is easier to imagine the death of one person than those of a hundred
or a thousand . . . when multiplied suffering becomes abstract,"
the Peruvian novelist and politician Mario Vargas Llosa wrote in
his book The War at the End of the World.
Asian Tsunami disaster has created 'multiplied suffering'. The destruction,
in part because of the power of television, is, on one level, only
too real. On another, the magnitude of it is really intangible to
those of us thousands of miles away.
I cannot capture the destruction in words. I find myself not wanting
to reel off statistics of the number of dead and the horrible ways
in which they died. The media's ever-present body count, generally
rounded off to the nearest thousand, adds to the unreality of it
all. It belies the impact on each individual affected.
of this nature creates a sort of existential void. Why does it happen?
How can we respond? The easiest way is to give money. Money somehow
reconnects us to those hurting. It makes us feel we are doing something.
British public are on course to give over £100-million pounds.
The British government promises to match what the public raise.
US government promises $350-million and the US public have found
nearly $200-million for the victims. Both the UK and US governments
have also supplied military personnel and equipment to help with
relief and reconstruction. The world in total has raised over a
is it really enough?
is £100-million to a British government that found £6-billion
to fight an illegal war in Iraq? The National Priorities Project
estimates that the US will spend $152-billion on the war in Iraq
by the end of January 2005.
companies pat themselves on the back for their donations. Vodafone
is giving £1-million and BP found £1,6-million. But
each record profits of somewhere between £8- and £10-billion
a year. According to Jonathan Freedland, writing in the Guardian
this week, Vodafone's donation is the equivalent of one hour of
we should never look a gift horse in the mouth says the old adage.
I do not want to rubbish the amounts given. It is encouraging that
companies, governments and celebrities are making sizeable donations.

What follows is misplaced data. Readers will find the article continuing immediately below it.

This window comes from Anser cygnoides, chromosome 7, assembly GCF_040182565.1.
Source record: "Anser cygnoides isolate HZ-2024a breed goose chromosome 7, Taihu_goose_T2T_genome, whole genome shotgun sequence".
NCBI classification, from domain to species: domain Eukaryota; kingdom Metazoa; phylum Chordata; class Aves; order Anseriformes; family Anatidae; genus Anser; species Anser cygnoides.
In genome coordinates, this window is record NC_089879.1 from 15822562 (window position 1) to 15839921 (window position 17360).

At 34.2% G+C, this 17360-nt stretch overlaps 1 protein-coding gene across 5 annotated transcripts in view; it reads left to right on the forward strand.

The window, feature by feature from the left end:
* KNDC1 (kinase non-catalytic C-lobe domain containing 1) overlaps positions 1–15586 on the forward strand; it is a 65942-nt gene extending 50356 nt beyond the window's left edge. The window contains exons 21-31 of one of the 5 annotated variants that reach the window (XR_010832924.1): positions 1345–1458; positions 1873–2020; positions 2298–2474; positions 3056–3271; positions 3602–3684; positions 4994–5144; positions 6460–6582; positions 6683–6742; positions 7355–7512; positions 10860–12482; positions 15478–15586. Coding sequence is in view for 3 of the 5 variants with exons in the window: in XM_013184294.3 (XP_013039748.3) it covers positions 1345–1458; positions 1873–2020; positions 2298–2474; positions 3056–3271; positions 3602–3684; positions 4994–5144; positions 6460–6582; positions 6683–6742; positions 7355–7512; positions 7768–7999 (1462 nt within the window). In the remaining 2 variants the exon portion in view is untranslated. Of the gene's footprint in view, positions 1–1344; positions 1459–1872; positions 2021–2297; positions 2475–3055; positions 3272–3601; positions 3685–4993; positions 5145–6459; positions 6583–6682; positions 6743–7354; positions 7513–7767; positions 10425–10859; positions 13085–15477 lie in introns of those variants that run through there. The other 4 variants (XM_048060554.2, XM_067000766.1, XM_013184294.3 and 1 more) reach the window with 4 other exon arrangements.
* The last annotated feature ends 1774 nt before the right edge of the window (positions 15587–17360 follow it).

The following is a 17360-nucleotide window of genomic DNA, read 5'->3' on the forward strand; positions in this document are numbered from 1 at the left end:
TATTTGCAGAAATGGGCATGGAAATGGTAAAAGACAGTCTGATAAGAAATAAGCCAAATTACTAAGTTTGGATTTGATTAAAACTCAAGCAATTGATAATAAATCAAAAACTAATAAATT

The public too has responded generously. A recent story in England
focused on children who sold their Christmas presents to make a
somehow I am still not satisfied by all this. I cringe when I read
headlines such as 'Great Brits give £110m'. The great British
public also spent £240-million on presents for their pets
this Christmas, according to Churchill Insurance.
not mean to knock individual generosity. To be fair the poorest
10% of British society allocate three per cent of their household
income to charity a year. Governments should not be lambasted when
they make an effort. But something is still skewed here.
hundred or two hundred million in Tsunami aid from the British government
is minuscule compared to a GDP of £1,2-trillion. At a broader
level, UK foreign aid in total only counts for 0,4% of the GDP still
less than the UN-recommended 0,7%. Governments talk about their
donations as if it is a personal gift from them or politicians.
But it is taxpayers' money. Surely, somewhere, the public should
have a say on how this is spent not only on this disaster but across
the board in terms of foreign aid and poverty reduction.
UN estimates that $900-billion was spent on military acquisitions
worldwide in 2003, this went up to $950 billion by the end of 2004.
The world is set to hit the $1-trillion mark on military expenditure
a year. Foreign aid is at a maximum of $60-billion. This is a global
needs to be done in terms of this disaster, not to mention worldwide
poverty, is bigger than you and I. Governments must curtail military
spending and increase foreign aid.
I feel wracked with guilt when I think of the small donation I made
to the Tsunami appeal. I wonder if government officials feel the
is needed on top of charitable donations. Each of us has a responsibility
to put pressure on our governments to make a real difference in
the lives of all who are suffering. Maybe in addition to financial
contributions we could all write letters to our local politicians
or sign up to campaigns aimed at redirecting public funds in more
anything, we should all be humbled by what has unfolded before us
in the last two weeks. It is a wake-up call if nothing else. We
can all do more.
donate to the Disasters Emergency Committee visit http://www.dec.org.uk.
Hamber writes the column "Look South": an analysis
of trends in global political, social and cultural life and its
relevance to South Africa on Polity, see http://www.polity.co.za/pol/opinion/brandon/.
"Look South" published by